Imprimer

Société des Missions Africaines - Province d’Irlande

lee john né le 18 avril 1905 à Barrisoleigh
dans le diocèse de Cashel & Emly, Irlande
membre de la SMA le 2 juillet 1930
prêtre le 10 juin 1934
décédé le 12 janvier 1992

1934-1936 préfecture de Kaduna, Nigeria

1936-1964 Irlande, animation missionnaire
et vocationnelle
1964-1968 Wilton, supérieur
1969-1986 archidiocèse de Kaduna, Nigeria
1986-1992 retiré à Nenagh

décédé Cork, Irlande, le 12 janvier 1992
à l’âge de 86 ans


John Gerard LEE (1905 - 1992)

John Lee was born in Borrisoleigh, Co Tipperary, in the archdiocese of Cashel and Emly, on 18 April 1905. He died in the Bon Secours hospital, Cork, on 6 January 1992.

John (Jack) worked as a shop assistant for some years before deciding to become a missionary priest. In 1927 he entered the Society's preparatory college, at Ballinafad, Co Mayo, where mature students were introduced to the Society and received classes in Latin. Jack joined the Society's novitiate and house of philosophy, at Kilcolgan, Co Galway, in September 1928. He received his theological formation in the Society's seminary, at Dromantine, Co Down, between 1930-1934. Jack became a member of the Society on 2 July 1930; he was ordained a priest in St. Colman's cathedral, Newry, by Bishop Edward Mulhern of Dromore diocese, on 10 June 1934. Jack was one of a group of seventeen ordained on that day.

After ordination Jack was appointed to the newly-erected Kaduna prefecture, in northern Nigeria. The mission to the north had been pioneered in 1907 when three S.M.A. priests travelled to Shendam and established a station. A prefecture had been established in 1929 (the prefecture of Northern Nigeria). In April 1934 this jurisdiction was divided into the separate prefectures of Jos and Kaduna. On his arrival, in October 1934, Jack was posted by Thomas P. Hughes, the prefect, to Argungu mission, where his superior was John McCarthy, later archbishop of Kaduna. Argungu, in old Sokoto Province, was a rural district situated some 500 miles from Kaduna. Heretofore the Church in northern Nigeria was dominated by Igbo and Yoruba immigrants who had come north with the railway. The decision to open a mission in Argungu was taken as part of a concerted drive to root the Church among the indigenous population.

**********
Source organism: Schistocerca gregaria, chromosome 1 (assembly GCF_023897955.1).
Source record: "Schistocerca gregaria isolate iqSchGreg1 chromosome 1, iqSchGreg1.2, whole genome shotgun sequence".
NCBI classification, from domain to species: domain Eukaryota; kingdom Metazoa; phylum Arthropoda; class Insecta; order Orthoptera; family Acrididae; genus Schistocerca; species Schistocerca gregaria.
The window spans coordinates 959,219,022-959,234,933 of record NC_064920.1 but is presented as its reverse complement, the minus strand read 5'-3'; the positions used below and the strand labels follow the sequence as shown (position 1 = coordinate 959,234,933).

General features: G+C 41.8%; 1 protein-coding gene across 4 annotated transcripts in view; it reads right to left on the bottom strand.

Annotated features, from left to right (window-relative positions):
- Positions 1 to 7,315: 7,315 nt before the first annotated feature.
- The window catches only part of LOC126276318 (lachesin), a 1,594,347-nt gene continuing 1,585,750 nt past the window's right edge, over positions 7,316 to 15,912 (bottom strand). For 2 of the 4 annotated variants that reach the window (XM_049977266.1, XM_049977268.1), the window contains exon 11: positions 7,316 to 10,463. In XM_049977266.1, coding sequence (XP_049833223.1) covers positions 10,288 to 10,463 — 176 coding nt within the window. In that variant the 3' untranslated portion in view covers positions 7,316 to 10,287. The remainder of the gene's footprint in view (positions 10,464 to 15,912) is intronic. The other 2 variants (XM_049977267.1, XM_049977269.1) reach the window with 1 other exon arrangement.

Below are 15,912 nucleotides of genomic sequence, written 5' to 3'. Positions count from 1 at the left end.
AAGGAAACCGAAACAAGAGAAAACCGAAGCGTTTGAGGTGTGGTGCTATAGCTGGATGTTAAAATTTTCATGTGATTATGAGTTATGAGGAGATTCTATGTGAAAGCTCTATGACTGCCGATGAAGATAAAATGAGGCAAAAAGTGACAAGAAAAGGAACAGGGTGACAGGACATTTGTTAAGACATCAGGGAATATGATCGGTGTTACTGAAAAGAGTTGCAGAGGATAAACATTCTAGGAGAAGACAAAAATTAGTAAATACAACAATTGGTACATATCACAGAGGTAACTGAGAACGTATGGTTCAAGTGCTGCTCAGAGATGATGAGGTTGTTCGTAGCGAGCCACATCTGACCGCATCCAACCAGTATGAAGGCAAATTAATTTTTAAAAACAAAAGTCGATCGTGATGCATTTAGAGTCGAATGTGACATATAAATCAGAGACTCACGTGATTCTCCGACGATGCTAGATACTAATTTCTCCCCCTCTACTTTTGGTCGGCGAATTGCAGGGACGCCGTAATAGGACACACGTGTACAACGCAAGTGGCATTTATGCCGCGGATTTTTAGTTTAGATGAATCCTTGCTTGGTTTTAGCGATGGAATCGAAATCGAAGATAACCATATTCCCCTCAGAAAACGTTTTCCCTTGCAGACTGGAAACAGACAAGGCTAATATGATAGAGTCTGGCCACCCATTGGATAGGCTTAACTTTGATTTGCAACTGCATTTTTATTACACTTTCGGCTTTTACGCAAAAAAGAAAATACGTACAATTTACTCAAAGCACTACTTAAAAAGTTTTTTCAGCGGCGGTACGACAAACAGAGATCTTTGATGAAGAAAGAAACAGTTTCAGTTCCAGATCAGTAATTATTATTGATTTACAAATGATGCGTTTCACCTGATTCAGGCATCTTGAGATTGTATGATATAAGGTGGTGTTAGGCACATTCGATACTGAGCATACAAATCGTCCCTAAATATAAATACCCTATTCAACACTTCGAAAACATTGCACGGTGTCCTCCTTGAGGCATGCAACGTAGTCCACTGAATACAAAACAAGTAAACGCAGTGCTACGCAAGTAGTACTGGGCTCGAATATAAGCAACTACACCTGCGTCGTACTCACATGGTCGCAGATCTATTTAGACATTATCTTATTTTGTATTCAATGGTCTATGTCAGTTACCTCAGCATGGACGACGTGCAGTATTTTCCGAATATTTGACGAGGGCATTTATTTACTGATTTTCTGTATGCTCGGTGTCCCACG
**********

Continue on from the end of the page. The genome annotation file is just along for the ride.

During 1934 a mission residence was constructed and Fr. McCarthy and Jack were the first resident priests. Jack served until December 1936 when his health broke down and he was invalided home. Jack convalesced for several months, until November 1937, when he was assigned to the promotion team in the Province's headquarters at Blackrock Road, Cork. He spent the next twenty-seven years promoting the Society throughout the length and breadth of Ireland. In 1964 Jack was appointed superior of St. Joseph's college, Wilton, then a university hostel for S.M.A. students attending U.C.C. Those who were his students during this period remember him with great affection, as a gentle, fair-minded superior who encouraged them unfailingly in their studies and their vocations. Jack was also to exercise senior Society responsibilities. He was co-opted as councillor to the Provincial in 1957 and elected to the same office at the Provincial Assembly of 1958. He held this post for a decade.

In December 1968 Jack was appointed to the archdiocese of Kaduna, arriving there in June of the following year. One of Jack's great ambitions was to pray at the grave of his older brother Paddy who had joined the S.M.A. after serving as a Garda Siochåna and had died prematurely in Kaduna on 23 June 1944. Both had been ordained on the same day. When Jack arrived in Nigeria his first act was to visit his brother's grave. Although no longer a young man - he was aged sixty-four years - Jack was to spend the next seventeen years in Kaduna archdiocese. Much of this time was spent in St. Andrew's, Makera, in the industrial suburbs of Kaduna city, which today is subdivided into four separate parishes. He was one of those confrères who had the privilege of celebrating his golden jubilee of priesthood in Africa (in 1984). Jack retired in 1986, taking up residence with his family in Nenagh, Co Tipperary. Jack had a second brother, Michael, who was a priest in Los Angeles. Jack came from a musical family. His brother Paddy was a fine violinist, and other family members were also accomplished musicians, while Jack himself had a fine tenor voice with which gave a special beauty to his celebration of the liturgy.

A colleague who knew him well gave the following impression of Jack in the African Missionary: 'I first saw Jack Lee, but then at a distance, when he was cycling around Galway in the early 1940's to gather money and aspirants for the S.M.A. He was then a tall, fine-looking, impressive man that didn't let rain or frost or broken wartime roads or a worn-out bicycle halt his work. Later in Kaduna South, having the privilege of living briefly in the same house and then for several years as a near neighbour, I came to know him as well as anybody. He was a kind, decent, considerate person and at the same time a priest of deep, if old-style, piety... Jack's loyalties were life-long: to his home county, to Kaduna archdiocese, to our Missionary Society, to the Church and, first of all, to Christ. After so many years, he went quietly and peacefully and gracefully to join his two priest brothers, the other members of his family, his uncountable friends among priests and religious and other Christians from Ireland and Nigeria'.

He is buried in Wilton cemetery.